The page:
I am an attending physician in both the Blood and Marrow Transplantation and the Hematologic Malignancies sections. In addition to caring for patients, I am also interested in finding ways to stimulate the immune system to treat pediatric leukemias.
My research is in the development of a controlled method of immune stimulation that allows the body’s own immune defense system to recognize and kill leukemia cells. Some patients whose leukemia does not respond to chemotherapy go into remission following an infection. We certainly try hard to protect children from infection during cancer therapy; however, those children who develop infections and then go on to have spontaneous remissions are sending us an important message about how powerful the immune system can be in treating leukemia.
Immune stimulation may help children with chemotherapy-resistant leukemia and improve the effectiveness of current treatments without adding long-lasting toxicity. Furthermore, if we stimulate a child’s immune system to recognize leukemia, long-term immune memory may act like a vaccine, recognizing leukemia cells and preventing relapse for his or her lifespan. We are working with a national group to bring these treatments into clinical trials and continue to look for new ways to help the immune system fight leukemia.
While research is a very important and fulfilling part of my job, the reason I became a doctor is to help care for sick children. A cancer diagnosis turns a family’s world upside down and comes with a flood of new information that can feel overwhelming. I believe in open, honest communication with patients and parents, including being clear about when we don’t know the answers, what we can do to find out, and that we are here to support families through every step of the way. What I love most about working at CHOP are the interactions between patients, families, and staff – we work together to give our children the best possible care. We also have the tremendous privilege of working side-by-side with the world’s leaders in nearly every pediatric specialty.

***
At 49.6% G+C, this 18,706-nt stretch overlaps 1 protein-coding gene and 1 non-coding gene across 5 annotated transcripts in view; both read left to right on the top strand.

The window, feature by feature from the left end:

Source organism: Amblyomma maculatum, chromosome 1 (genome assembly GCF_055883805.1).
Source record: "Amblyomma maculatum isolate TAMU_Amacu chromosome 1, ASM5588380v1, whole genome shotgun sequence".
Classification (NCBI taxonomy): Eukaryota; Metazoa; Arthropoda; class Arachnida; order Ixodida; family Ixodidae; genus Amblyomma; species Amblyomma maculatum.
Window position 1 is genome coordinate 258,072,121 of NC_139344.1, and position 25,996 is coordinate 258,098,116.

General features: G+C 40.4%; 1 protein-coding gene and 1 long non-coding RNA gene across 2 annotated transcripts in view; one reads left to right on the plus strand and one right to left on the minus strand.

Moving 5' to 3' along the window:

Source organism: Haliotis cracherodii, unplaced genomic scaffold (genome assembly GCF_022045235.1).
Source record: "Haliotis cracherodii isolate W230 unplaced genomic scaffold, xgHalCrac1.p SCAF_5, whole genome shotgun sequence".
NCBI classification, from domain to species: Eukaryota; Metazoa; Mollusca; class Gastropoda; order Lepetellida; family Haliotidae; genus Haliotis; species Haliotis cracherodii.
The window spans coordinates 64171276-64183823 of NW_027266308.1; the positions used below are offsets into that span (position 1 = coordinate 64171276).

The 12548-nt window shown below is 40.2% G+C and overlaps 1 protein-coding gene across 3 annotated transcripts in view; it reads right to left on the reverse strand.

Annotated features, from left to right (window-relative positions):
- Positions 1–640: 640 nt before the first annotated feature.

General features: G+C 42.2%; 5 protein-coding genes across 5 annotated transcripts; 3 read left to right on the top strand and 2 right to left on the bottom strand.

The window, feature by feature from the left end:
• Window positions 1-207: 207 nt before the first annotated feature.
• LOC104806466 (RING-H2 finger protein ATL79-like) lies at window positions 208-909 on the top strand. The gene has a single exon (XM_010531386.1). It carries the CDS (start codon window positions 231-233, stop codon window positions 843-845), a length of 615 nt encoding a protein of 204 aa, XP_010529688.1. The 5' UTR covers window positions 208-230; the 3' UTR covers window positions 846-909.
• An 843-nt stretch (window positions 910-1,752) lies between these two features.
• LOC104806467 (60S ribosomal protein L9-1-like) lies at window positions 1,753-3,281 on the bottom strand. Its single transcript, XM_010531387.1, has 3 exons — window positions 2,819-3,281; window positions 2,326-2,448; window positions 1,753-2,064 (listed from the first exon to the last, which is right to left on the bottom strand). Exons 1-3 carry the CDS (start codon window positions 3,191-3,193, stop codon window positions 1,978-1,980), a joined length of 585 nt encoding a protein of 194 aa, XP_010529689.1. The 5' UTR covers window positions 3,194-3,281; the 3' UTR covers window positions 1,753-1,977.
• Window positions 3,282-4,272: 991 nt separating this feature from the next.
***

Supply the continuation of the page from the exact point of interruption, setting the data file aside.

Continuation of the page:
I am fortunate to be a part of two wonderful subspecialty teams within Oncology. The Hematologic Malignancies (leukemia and lymphoma) and Transplant teams meet weekly to discuss every currently active patient to ensure that each child in our care has the benefit of many eyes, ears and minds. We are always thinking about ways we can improve patient care. CHOP is a very special place where state-of-the-art research meets comprehensive, family-centered patient care, and I’m proud to be a part of it.« Back to Previous Page